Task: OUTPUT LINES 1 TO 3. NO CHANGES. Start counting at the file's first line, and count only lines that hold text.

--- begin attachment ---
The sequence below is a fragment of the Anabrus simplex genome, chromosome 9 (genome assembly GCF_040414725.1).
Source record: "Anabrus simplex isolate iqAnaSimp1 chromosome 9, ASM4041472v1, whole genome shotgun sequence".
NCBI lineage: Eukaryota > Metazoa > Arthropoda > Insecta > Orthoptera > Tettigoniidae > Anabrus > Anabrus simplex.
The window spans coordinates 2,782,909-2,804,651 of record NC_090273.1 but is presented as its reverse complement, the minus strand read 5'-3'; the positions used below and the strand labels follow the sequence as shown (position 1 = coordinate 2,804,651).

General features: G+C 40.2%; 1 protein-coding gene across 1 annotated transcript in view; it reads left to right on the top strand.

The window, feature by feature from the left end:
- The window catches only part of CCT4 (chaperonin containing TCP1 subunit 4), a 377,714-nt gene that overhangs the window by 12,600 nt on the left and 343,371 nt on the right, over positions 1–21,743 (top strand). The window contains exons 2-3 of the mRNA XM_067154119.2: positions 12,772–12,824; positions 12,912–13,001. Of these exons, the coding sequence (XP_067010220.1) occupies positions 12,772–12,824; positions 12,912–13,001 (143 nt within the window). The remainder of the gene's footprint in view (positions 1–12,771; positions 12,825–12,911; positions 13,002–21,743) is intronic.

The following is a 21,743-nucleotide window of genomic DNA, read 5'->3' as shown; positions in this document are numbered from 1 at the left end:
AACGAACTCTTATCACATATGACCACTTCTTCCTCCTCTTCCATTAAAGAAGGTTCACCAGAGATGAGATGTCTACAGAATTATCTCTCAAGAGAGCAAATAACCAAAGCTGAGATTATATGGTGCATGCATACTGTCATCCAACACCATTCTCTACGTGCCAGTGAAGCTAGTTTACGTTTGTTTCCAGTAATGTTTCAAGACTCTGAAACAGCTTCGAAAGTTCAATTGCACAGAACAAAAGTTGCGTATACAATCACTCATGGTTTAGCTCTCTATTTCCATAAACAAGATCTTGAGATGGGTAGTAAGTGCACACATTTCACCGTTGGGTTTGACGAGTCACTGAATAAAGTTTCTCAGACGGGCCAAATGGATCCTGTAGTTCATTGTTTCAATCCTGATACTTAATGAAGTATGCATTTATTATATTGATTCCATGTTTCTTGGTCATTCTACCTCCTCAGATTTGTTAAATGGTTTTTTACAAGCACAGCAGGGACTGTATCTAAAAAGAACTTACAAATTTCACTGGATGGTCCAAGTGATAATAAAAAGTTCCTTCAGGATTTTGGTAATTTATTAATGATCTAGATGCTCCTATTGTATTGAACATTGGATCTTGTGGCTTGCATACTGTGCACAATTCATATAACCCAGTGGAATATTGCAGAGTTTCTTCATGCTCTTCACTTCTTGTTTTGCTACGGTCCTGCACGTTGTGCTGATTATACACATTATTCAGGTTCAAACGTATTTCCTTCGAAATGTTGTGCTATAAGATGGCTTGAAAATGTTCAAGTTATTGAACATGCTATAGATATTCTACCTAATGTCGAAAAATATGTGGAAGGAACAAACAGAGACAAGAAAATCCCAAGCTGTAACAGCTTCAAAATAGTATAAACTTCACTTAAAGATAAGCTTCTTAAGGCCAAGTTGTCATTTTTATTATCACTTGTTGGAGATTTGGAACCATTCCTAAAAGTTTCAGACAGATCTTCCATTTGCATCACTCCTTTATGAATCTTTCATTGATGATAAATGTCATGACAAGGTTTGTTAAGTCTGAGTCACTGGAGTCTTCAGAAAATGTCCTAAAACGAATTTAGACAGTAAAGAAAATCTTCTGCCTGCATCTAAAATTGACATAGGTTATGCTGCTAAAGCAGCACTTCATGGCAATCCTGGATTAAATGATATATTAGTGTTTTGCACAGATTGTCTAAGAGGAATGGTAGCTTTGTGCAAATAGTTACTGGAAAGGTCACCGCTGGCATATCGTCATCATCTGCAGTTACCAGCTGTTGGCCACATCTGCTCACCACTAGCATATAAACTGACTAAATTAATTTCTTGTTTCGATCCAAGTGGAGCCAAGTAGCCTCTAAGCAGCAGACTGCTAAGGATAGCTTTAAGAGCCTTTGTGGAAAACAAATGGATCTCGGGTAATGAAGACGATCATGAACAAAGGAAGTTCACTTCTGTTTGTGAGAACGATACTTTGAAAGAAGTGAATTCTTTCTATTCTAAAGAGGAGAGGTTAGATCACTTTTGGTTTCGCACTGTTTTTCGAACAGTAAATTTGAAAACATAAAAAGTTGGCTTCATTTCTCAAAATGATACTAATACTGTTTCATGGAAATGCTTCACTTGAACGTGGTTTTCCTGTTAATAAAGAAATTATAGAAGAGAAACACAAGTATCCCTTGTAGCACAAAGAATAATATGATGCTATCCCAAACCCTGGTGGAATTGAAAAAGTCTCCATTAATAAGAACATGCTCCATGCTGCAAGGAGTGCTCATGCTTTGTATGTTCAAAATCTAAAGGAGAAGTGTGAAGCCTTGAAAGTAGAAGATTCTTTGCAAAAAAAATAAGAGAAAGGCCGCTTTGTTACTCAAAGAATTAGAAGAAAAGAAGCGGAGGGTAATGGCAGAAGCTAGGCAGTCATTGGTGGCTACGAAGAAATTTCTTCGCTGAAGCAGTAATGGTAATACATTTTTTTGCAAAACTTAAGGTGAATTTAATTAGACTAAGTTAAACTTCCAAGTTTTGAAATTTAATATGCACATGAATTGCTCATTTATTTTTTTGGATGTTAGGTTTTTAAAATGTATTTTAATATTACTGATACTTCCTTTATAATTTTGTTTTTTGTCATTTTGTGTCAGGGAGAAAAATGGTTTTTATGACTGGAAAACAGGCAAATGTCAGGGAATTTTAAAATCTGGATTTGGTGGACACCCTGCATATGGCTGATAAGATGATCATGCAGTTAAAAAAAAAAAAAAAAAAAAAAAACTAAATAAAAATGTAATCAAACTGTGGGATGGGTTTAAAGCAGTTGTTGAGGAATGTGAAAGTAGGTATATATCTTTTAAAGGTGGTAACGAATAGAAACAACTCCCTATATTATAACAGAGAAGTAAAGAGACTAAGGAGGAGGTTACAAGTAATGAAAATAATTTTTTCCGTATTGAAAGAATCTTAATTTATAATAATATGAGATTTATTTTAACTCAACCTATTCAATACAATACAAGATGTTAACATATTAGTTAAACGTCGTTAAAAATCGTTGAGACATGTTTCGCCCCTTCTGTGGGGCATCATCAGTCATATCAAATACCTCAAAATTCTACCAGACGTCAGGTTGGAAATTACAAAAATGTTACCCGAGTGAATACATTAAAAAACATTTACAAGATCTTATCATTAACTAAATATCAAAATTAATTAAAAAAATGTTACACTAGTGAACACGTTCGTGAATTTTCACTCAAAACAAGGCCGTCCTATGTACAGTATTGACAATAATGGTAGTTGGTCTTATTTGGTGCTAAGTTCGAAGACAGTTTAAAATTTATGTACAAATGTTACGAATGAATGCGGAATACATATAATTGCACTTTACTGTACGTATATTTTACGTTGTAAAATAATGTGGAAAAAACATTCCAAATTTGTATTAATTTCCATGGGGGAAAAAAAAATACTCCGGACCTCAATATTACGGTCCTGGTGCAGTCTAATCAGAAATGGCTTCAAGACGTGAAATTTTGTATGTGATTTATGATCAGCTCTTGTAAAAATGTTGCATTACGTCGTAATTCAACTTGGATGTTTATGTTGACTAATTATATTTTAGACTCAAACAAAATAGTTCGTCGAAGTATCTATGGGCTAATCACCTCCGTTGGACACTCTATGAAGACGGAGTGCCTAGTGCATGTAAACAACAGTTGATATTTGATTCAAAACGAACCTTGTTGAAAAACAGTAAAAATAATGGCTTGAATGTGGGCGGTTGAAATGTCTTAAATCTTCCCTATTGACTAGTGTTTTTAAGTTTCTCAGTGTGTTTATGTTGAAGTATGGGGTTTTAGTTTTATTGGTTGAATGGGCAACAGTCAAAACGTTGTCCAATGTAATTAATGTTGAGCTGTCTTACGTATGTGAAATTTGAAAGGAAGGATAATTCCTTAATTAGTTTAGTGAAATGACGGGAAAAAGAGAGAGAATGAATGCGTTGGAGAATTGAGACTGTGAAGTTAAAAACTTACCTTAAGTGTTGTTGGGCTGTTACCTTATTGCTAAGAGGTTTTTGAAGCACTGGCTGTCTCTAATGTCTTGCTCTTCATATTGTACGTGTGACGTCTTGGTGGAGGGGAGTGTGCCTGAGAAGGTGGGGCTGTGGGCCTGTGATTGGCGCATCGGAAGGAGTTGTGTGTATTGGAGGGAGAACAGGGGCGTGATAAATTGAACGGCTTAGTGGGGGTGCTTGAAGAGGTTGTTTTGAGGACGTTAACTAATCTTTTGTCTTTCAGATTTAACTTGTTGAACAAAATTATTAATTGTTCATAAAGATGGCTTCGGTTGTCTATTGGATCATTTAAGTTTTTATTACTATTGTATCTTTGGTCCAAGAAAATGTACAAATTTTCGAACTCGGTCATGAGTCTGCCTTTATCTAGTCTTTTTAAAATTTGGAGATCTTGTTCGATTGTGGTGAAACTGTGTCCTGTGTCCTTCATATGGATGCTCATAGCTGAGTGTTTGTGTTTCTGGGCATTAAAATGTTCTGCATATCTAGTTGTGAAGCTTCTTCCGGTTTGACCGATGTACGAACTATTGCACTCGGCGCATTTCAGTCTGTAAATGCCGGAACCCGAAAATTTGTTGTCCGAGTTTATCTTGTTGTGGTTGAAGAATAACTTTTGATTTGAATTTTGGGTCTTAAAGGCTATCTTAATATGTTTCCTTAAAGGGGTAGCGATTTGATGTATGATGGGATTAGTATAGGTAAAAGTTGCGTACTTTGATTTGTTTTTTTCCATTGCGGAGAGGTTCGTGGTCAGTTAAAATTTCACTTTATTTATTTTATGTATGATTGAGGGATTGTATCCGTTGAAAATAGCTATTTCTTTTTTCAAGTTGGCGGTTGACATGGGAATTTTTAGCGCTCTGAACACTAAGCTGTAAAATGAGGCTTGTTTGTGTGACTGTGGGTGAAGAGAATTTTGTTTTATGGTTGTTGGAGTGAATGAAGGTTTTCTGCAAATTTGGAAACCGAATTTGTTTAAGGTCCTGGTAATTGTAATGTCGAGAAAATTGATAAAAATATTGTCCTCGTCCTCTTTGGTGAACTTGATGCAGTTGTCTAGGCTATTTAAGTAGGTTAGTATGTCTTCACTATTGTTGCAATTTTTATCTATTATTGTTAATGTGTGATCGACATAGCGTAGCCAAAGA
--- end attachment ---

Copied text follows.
The sequence below is a fragment of the Anabrus simplex genome, chromosome 9 (genome assembly GCF_040414725.1).
Source record: "Anabrus simplex isolate iqAnaSimp1 chromosome 9, ASM4041472v1, whole genome shotgun sequence".
NCBI lineage: Eukaryota > Metazoa > Arthropoda > Insecta > Orthoptera > Tettigoniidae > Anabrus > Anabrus simplex.